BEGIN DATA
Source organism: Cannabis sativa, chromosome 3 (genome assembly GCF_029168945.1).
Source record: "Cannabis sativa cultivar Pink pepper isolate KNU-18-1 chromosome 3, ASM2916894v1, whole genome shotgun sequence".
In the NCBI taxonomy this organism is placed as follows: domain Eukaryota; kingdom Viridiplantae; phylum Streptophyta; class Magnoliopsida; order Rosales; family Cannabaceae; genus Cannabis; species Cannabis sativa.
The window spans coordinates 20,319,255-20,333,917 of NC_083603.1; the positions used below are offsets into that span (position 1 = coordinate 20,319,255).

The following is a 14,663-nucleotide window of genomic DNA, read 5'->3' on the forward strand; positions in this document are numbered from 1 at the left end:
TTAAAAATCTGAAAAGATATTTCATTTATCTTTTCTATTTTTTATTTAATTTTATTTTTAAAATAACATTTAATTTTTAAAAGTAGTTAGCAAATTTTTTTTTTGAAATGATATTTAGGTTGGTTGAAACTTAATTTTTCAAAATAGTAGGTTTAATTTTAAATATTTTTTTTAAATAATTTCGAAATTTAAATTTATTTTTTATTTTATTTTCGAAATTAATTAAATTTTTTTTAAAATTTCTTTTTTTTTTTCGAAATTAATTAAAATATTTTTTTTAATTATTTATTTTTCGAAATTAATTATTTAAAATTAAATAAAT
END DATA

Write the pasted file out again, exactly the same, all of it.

Source organism: Cannabis sativa, chromosome 3 (genome assembly GCF_029168945.1).
Source record: "Cannabis sativa cultivar Pink pepper isolate KNU-18-1 chromosome 3, ASM2916894v1, whole genome shotgun sequence".
In the NCBI taxonomy this organism is placed as follows: domain Eukaryota; kingdom Viridiplantae; phylum Streptophyta; class Magnoliopsida; order Rosales; family Cannabaceae; genus Cannabis; species Cannabis sativa.
The window spans coordinates 20,319,255-20,333,917 of NC_083603.1; the positions used below are offsets into that span (position 1 = coordinate 20,319,255).

The following is a 14,663-nucleotide window of genomic DNA, read 5'->3' on the forward strand; positions in this document are numbered from 1 at the left end:
TTAAAAATCTGAAAAGATATTTCATTTATCTTTTCTATTTTTTATTTAATTTTATTTTTAAAATAACATTTAATTTTTAAAAGTAGTTAGCAAATTTTTTTTTTGAAATGATATTTAGGTTGGTTGAAACTTAATTTTTCAAAATAGTAGGTTTAATTTTAAATATTTTTTTTAAATAATTTCGAAATTTAAATTTATTTTTTATTTTATTTTCGAAATTAATTAAATTTTTTTTAAAATTTCTTTTTTTTTTTCGAAATTAATTAAAATATTTTTTTTAATTATTTATTTTTCGAAATTAATTATTTAAAATTAAATAAAT